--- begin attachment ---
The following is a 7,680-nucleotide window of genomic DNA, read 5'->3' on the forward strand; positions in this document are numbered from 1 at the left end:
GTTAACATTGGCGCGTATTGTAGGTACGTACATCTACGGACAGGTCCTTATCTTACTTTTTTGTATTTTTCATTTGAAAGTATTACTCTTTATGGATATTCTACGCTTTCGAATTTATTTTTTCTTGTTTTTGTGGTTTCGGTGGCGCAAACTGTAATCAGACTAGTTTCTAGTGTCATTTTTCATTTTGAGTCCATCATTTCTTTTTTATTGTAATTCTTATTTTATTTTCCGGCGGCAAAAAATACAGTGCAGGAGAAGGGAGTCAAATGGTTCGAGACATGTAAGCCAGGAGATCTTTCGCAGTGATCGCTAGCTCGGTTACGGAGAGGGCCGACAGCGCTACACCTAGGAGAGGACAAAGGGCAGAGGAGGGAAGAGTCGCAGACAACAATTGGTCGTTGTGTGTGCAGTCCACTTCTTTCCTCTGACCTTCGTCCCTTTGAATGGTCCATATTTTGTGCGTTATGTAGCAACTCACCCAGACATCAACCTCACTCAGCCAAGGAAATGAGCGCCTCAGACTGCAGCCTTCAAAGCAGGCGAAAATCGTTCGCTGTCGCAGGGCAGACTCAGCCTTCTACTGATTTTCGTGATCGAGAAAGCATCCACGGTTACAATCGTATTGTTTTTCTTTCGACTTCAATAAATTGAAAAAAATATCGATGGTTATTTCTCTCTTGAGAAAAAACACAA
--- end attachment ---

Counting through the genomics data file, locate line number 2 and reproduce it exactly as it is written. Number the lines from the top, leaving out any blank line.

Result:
GTTAACATTGGCGCGTATTGTAGGTACGTACATCTACGGACAGGTCCTTATCTTACTTTTTTGTATTTTTCATTTGAAAGTATTACTCTTTATGGATATTCTACGCTTTCGAATTTATTTTTTCTTGTTTTTGTGGTTTCGGTGGCGCAAACTGTAATCAGACTAGTTTCTAGTGTCATTTTTCATTTTGAGTCCATCATTTCTTTTTTATTGTAATTCTTATTTTATTTTCCGGCGGCAAAAAATACAGTGCAGGAGAAGGGAGTCAAATGGTTCGAGACATGTAAGCCAGGAGATCTTTCGCAGTGATCGCTAGCTCGGTTACGGAGAGGGCCGACAGCGCTACACCTAGGAGAGGACAAAGGGCAGAGGAGGGAAGAGTCGCAGACAACAATTGGTCGTTGTGTGTGCAGTCCACTTCTTTCCTCTGACCTTCGTCCCTTTGAATGGTCCATATTTTGTGCGTTATGTAGCAACTCACCCAGACATCAACCTCACTCAGCCAAGGAAATGAGCGCCTCAGACTGCAGCCTTCAAAGCAGGCGAAAATCGTTCGCTGTCGCAGGGCAGACTCAGCCTTCTACTGATTTTCGTGATCGAGAAAGCATCCACGGTTACAATCGTATTGTTTTTCTTTCGACTTCAATAAATTGAAAAAAATATCGATGGTTATTTCTCTCTTGAGAAAAAACACAA